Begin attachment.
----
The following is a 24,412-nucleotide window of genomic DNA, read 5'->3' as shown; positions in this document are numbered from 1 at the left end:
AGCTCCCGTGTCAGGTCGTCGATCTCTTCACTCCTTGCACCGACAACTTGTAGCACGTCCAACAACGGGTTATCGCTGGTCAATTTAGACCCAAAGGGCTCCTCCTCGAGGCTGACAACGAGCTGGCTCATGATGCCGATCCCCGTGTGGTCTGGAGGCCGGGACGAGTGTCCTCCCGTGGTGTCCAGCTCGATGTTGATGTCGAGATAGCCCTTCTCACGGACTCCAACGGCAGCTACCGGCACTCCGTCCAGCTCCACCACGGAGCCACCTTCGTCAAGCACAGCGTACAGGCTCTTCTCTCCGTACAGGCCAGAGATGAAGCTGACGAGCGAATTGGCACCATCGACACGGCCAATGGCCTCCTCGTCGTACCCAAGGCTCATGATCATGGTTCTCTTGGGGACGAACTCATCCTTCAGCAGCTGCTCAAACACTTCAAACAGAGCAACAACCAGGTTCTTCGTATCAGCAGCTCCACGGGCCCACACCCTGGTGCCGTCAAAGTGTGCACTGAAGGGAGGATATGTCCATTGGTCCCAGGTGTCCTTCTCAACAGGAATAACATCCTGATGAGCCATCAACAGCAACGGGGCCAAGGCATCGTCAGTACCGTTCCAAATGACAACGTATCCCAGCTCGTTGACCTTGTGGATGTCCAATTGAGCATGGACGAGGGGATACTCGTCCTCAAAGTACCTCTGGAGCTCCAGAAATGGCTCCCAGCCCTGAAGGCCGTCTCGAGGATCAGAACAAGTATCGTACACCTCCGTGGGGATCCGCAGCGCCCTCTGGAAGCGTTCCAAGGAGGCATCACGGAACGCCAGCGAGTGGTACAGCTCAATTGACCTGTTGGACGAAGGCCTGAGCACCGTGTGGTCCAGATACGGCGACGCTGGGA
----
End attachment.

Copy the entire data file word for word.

The following is a 24,412-nucleotide window of genomic DNA, read 5'->3' as shown; positions in this document are numbered from 1 at the left end:
AGCTCCCGTGTCAGGTCGTCGATCTCTTCACTCCTTGCACCGACAACTTGTAGCACGTCCAACAACGGGTTATCGCTGGTCAATTTAGACCCAAAGGGCTCCTCCTCGAGGCTGACAACGAGCTGGCTCATGATGCCGATCCCCGTGTGGTCTGGAGGCCGGGACGAGTGTCCTCCCGTGGTGTCCAGCTCGATGTTGATGTCGAGATAGCCCTTCTCACGGACTCCAACGGCAGCTACCGGCACTCCGTCCAGCTCCACCACGGAGCCACCTTCGTCAAGCACAGCGTACAGGCTCTTCTCTCCGTACAGGCCAGAGATGAAGCTGACGAGCGAATTGGCACCATCGACACGGCCAATGGCCTCCTCGTCGTACCCAAGGCTCATGATCATGGTTCTCTTGGGGACGAACTCATCCTTCAGCAGCTGCTCAAACACTTCAAACAGAGCAACAACCAGGTTCTTCGTATCAGCAGCTCCACGGGCCCACACCCTGGTGCCGTCAAAGTGTGCACTGAAGGGAGGATATGTCCATTGGTCCCAGGTGTCCTTCTCAACAGGAATAACATCCTGATGAGCCATCAACAGCAACGGGGCCAAGGCATCGTCAGTACCGTTCCAAATGACAACGTATCCCAGCTCGTTGACCTTGTGGATGTCCAATTGAGCATGGACGAGGGGATACTCGTCCTCAAAGTACCTCTGGAGCTCCAGAAATGGCTCCCAGCCCTGAAGGCCGTCTCGAGGATCAGAACAAGTATCGTACACCTCCGTGGGGATCCGCAGCGCCCTCTGGAAGCGTTCCAAGGAGGCATCACGGAACGCCAGCGAGTGGTACAGCTCAATTGACCTGTTGGACGAAGGCCTGAGCACCGTGTGGTCCAGATACGGCGACGCTGGGA